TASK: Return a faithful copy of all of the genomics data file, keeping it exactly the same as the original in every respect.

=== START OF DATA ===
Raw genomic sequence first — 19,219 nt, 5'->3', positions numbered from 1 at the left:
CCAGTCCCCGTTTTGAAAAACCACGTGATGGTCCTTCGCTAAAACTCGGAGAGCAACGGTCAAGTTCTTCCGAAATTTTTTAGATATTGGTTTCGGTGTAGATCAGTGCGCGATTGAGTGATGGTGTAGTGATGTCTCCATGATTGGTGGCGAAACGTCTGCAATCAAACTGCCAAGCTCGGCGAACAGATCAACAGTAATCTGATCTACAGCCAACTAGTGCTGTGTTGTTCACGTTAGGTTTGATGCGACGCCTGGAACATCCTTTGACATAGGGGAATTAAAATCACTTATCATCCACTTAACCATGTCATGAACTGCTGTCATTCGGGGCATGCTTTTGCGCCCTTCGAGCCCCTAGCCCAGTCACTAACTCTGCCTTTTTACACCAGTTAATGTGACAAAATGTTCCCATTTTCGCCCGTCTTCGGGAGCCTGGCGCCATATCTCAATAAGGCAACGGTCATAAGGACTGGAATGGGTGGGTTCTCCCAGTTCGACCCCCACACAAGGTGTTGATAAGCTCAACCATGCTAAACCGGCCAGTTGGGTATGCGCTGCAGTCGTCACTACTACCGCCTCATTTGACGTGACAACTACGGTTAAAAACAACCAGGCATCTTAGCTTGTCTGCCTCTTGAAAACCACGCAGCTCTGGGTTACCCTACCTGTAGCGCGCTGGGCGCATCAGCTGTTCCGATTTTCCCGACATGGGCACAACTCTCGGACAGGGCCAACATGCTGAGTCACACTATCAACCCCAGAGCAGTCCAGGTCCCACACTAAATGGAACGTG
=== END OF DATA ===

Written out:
Raw genomic sequence first — 19,219 nt, 5'->3', positions numbered from 1 at the left:
CCAGTCCCCGTTTTGAAAAACCACGTGATGGTCCTTCGCTAAAACTCGGAGAGCAACGGTCAAGTTCTTCCGAAATTTTTTAGATATTGGTTTCGGTGTAGATCAGTGCGCGATTGAGTGATGGTGTAGTGATGTCTCCATGATTGGTGGCGAAACGTCTGCAATCAAACTGCCAAGCTCGGCGAACAGATCAACAGTAATCTGATCTACAGCCAACTAGTGCTGTGTTGTTCACGTTAGGTTTGATGCGACGCCTGGAACATCCTTTGACATAGGGGAATTAAAATCACTTATCATCCACTTAACCATGTCATGAACTGCTGTCATTCGGGGCATGCTTTTGCGCCCTTCGAGCCCCTAGCCCAGTCACTAACTCTGCCTTTTTACACCAGTTAATGTGACAAAATGTTCCCATTTTCGCCCGTCTTCGGGAGCCTGGCGCCATATCTCAATAAGGCAACGGTCATAAGGACTGGAATGGGTGGGTTCTCCCAGTTCGACCCCCACACAAGGTGTTGATAAGCTCAACCATGCTAAACCGGCCAGTTGGGTATGCGCTGCAGTCGTCACTACTACCGCCTCATTTGACGTGACAACTACGGTTAAAAACAACCAGGCATCTTAGCTTGTCTGCCTCTTGAAAACCACGCAGCTCTGGGTTACCCTACCTGTAGCGCGCTGGGCGCATCAGCTGTTCCGATTTTCCCGACATGGGCACAACTCTCGGACAGGGCCAACATGCTGAGTCACACTATCAACCCCAGAGCAGTCCAGGTCCCACACTAAATGGAACGTG